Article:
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Resolutions for a shell shocked world

Observations from the Edge
Robert T. Nanninga
Coast News
December 27, 2001

 

"Question everything. Every stripe, every star, every word spoken. Question everything." — Ernest Gaines

This time of year usually finds me in a rotten mood. Once I learned Santa Claus was as real as the Boogey man, Christmas began to lose its charm. With each year furthering my disillusionment of all things sentimental. The ultimate of Hallmark Holidays, nothing unnerves me more than hollow smiles mouthing words of good cheer, while greedy eyes dart about the room looking for unclaimed presents. Like other feeding frenzies, Christmas leaves me both sad and nauseated. Happily I can report this year was not the same.

For some odd, unexplainable, reason I did not resent Christmas lights for the waste of natural resources they are. Nor did I want to "out" Santa for being the corporate tool Coca Cola designed him to be. My distain for big ugly Christmas trees diminished to the point of inconsequence, and even billboards claiming Jesus to be "the reason for the season," failed to launch me on holiday tirade about over consumption and capitalistic ritual. The most amazing gift received by me this year was a strange feeling of calm.

The United States is at war, with the world, and it's better nature. Global warming and globalization are forgone conclusions. Pollution is on the increase, as is population, AIDS, and religious intolerance. Forests are disappearing. Wetlands? All but gone. And there is talk again about nuclear possibilities. Sadly, for all of us, no amount of missile defense can protect us from the American appetite. I know all this, and still no panic. Is this what drowning feels like?

Normally I would be in a major funk, wrestling with the panic everyone feels while running the holiday gauntlet. Thankfully this is not the case, and I expect to get through New Years Day, none the worst for wear, unfazed by the chaos swirling around us. Call me jaded, but I am of the opinion American involvement in the Afghanistan has set in motion something so huge we are all powerless to prevent it. Perhaps this new found calm is nothing more than the resolve associated with waiting for the inevitable.

Another of my annual traditions is to publicly declare my New Year resolutions. I do this to keep myself focused on what needs to get done, and to insure I do them. Last year my resolution was to remove non-native trees from my personal habitat in Leucadia, which was easily accomplished. Out of a possible dozen trees slated for removal, 5 were dispatched to make room for native species, many of which took root at Scenic House this past year. My resolutions also included driving less, using less paper, and reducing my personal consumption. All of which were accomplished with varying degrees of success.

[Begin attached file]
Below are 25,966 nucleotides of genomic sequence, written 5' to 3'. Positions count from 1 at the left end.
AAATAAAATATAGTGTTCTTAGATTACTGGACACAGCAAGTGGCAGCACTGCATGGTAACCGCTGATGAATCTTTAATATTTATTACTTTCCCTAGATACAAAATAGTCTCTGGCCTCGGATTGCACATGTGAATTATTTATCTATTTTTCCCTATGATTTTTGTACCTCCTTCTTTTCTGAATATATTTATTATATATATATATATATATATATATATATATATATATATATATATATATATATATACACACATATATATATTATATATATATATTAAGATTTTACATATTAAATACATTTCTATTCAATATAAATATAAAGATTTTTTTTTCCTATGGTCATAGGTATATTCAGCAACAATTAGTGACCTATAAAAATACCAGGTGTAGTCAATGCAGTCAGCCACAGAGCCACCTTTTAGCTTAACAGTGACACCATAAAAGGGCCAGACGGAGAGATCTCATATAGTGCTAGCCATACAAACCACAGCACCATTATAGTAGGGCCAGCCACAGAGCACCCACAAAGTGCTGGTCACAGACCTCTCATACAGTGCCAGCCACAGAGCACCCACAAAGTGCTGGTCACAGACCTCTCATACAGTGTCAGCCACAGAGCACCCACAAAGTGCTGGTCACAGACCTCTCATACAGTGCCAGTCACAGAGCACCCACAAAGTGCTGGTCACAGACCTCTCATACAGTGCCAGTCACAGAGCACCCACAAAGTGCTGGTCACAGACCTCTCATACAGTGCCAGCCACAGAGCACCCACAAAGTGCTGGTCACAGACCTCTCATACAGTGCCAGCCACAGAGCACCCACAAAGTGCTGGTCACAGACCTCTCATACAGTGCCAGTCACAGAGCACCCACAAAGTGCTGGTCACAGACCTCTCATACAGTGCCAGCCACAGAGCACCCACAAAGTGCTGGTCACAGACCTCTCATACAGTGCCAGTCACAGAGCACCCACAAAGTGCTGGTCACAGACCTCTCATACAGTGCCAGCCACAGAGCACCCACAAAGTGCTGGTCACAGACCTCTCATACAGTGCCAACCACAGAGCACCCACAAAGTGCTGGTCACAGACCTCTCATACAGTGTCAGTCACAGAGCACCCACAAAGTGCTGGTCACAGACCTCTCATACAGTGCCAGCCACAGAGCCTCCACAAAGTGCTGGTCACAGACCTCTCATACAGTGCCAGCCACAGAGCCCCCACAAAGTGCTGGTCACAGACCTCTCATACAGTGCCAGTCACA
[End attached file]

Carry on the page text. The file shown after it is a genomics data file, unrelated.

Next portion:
This year my resolutions are pretty much the same. Trees slated for removal this year are 2 Canary Island date palms, a mature eucalyptus, a non-native pine which needs to make room for two young Torrey pines. Of course I also resolve to continue planting native species as often as possible, wherever possible. As for walking less, that will be possible as soon as the Encinitas City Council provides the leadership needed to make Encinitas a walkable community. A comprehensive mass transit system will also help reduce my drive time.

New on my resolution list are bats. With 2002 I begin my efforts to restore bats to my immediate environment. An organic method of pest control, these small mammals actually benefit the human community. So this year instead of focusing on the planting of Quercus dumosa, my biodiversity efforts will be directed towards accommodating Macrotus californica, (Aka: the California leaf nosed bat.) Now if only I could figure out the best way to let the bats know of my efforts to provide them low income housing.

As you can see my resolutions are geared towards quality of community. I do have some personal resolutions like listening more, procrastinating less, and retaining my healthy relationship with cynicism, but they are trivial compared to my commitment to environmental sustainability and ecological justice. I also resolve to continue speaking out for the environment regardless of how unpatriotic that may seem.

Noticed how I avoided swearing off any vices, or making promises I couldn't keep. I find this to be the best recipe for resolution fulfillment. At a time when we are all powerless to do anything but watch the world spin out of control, focusing on areas where we can make a difference becomes a lifeline to sanity. As do the vices that help numb the growing unrest.

Happy New Year.

 
 
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